Nick

By: nicholeh

Ibiza Lighthouse by TOMMYBOY

Ibiza Lighthouse

Welcome.

Modern (professional) photography is about so much more than taking the picture, and even if you don't edit the final versions yourself, you need to know how to get a shot that contains the information needed to bring out the best image.
Aperture should allow you to get on the road, and it's a pretty decent package.

This shot shows an eye for composition, but the weather looks pretty flat and dull. You have to ask yourself why convert it to b&w? Just converting to monochrome won't help poor light....so many people think b&w is a fall back for lousy conditions and all you get is a dull monochrome picture instead of a dull colour one.

What you need for black and white landscapes/seascapes is good, directional light, that will bring out the textures of the rocks, give you a full range of tones and give the scene depth. The flat grey here does you no favours, and while I accept holiday shots are often taken on a limited timescale, you would have been better off coming back when the light was better, preferably with the sun fairly low in the sky.

That said, the construction is pretty good, and the brooding feel suits the mood, but I think you would have more to work with if you added a little more exposure. Some of the shadows are quite blocky on my screen, and you could increase contrast a lot if it was lighter. It's often a good idea to shoot at different exposures if you aren't going to get another opportunity, as it increases your chances later on of getting the best out of the image. Better to try differences at the time of shooting, than realise later you didn't nail that once in a lifetime shot.

The settings you used aren't bad, but at 18mm you don't need such a small aperture for front to back sharpness, especially as nothing here is critically close to the camera...f/8 would have been fine, you could have added a stop of exposure and still gone up to 1/250 sec for easier handholding, though a tripod would have been even better. Bracketing under and over the indicated exposure increases your chances, and here would have meant getting a lighter picture to play with.

Keep shooting though, you will keep learning if you pay heed to good critique (not just family and friends saying "nice picture"). The most important thing though, is to be self-critical. Learn to see your work objectively and find the faults for yourself (wonky horizons, under and over exposure, unsharpness and so on) before others find them. As you develop the skill, you will filter out mistakes and see them as you make them, allowing corrective or preventative action earlier.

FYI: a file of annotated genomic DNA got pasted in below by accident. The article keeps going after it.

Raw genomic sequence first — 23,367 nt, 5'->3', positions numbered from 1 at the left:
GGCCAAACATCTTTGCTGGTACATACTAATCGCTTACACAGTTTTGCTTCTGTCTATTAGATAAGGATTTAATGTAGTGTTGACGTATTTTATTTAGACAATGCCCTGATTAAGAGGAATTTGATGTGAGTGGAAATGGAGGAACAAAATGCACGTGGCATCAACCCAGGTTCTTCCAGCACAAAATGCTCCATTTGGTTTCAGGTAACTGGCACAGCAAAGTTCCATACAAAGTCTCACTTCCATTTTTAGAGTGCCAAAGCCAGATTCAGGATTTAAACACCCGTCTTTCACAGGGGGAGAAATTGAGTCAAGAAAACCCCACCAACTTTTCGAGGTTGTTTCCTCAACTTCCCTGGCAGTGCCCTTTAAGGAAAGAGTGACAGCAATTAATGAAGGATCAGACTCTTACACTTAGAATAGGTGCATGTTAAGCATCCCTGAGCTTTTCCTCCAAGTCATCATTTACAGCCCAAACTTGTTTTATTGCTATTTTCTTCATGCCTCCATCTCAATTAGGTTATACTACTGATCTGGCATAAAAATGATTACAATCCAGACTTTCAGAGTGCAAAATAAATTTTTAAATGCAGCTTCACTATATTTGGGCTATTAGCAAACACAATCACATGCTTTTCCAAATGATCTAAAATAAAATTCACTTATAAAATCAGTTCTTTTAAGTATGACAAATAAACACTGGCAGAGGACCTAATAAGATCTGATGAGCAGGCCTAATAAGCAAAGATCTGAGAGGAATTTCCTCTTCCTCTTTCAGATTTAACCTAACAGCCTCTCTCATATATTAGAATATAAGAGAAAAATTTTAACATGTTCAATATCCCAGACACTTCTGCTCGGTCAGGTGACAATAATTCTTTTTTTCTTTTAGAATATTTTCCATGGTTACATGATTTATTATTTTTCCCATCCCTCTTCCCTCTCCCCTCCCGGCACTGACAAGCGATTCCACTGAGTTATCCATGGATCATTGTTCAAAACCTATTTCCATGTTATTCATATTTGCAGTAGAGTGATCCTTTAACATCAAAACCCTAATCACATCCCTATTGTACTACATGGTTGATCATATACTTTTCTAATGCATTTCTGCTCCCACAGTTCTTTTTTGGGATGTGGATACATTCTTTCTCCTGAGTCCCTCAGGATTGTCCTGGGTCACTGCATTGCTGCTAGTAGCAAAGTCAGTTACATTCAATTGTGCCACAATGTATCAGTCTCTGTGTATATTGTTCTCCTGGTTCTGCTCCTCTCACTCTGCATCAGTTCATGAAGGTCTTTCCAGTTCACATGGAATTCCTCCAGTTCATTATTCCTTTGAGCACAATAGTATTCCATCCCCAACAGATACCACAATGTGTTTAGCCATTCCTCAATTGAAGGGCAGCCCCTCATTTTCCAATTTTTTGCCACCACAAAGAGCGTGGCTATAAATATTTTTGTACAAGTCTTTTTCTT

Nick

By: TOMMYBOY

Brick Lane by LouiseElizabeth

Brick Lane

I would have preferred not to see the human element at all.
The geometry is good, and I don't think it needs cropping, but you could perhaps lighten the horse slightly to bring it out of the gloom of the stable. Maybe just a levels or curves adjustment would be enough, but selective dodging would also work.

I also think that this shot is a moment, you grab it, then consider how to improve it from there. If it disappears, or the various elements change, at least you will have one "in the can", but you must get the first one.

....and if you feel you must add a signature/logo, at least make it small and unobtrusive. This just draws the eye from the subject and spoils the image.

Nick

By: LouiseElizabeth

In the pinky by LouiseTopp

In the pinky

I'm guessing they're some sort of antirrhinum (commonly, snapdragon).

The picture shows you were more concerned with the subjects than with the background, unfortunately, it's an integral part of the image. Here, it's a bit messy, and the subject doesn't really stand out as such. It would have been better to concentrate one one flower head, and adjust your position to place it against a plain background...ie preferably just shade (so the sunlit flower stands out) or failing that, plain grass. You might also have used a larger aperture to try to blur the background, keeping the subject sharp. Either or both, you need to concentrate attention on just your subject, without giving the viewer distractions to look at.

Nick

By: LouiseTopp

PLEASE HELP!!!! by MyOwnWonderland

PLEASE HELP!!!!

The photographer makes the picture, the camera just facilitates the capture.

Your camera should be perfectly adequate for what you want to do, you need to learn to get the best out of it. Buying new equipment won't make you a better photographer.

I thought the picture was a composite at first glance, because the model and background look like they are lit from different angles, but the main problem is that the background is fairly well defined and competes with the model. It needs to be more blurred for the model to stand out from it.
The model herself is quite nicely lit, though a few crops spring to mind to tweak the 'feel' of the image, explored by others above.

Theres some promise in images like this, when executed well.

Nick

By: MyOwnWonderland

Rotting Time by Roselyn

Rotting Time

I agree...there is no sense of context, just a shot of a bin with stuff in it.

As far as the image is concerned, I'm afraid the whites look completely textureless, the wire of the bin is distracting, and the blur vignette is pretty awful. The conversion hasn't really worked out very well and it doesn't look particularly sharp.

I'm sure there is mileage in the concept, and there could well be pictures here, but this isn't one, and why black and white? I would have thought he best way to show decaying flowers would be by their muted colours contrasting with the green grass. Perhaps there is a perception the black and white is more "artistic", or that it deals with "serious" subjects better, but I think colour would be much better, maybe giving more clue to the concept. You need to show some of the graveyard if you want it to set the bin in that context.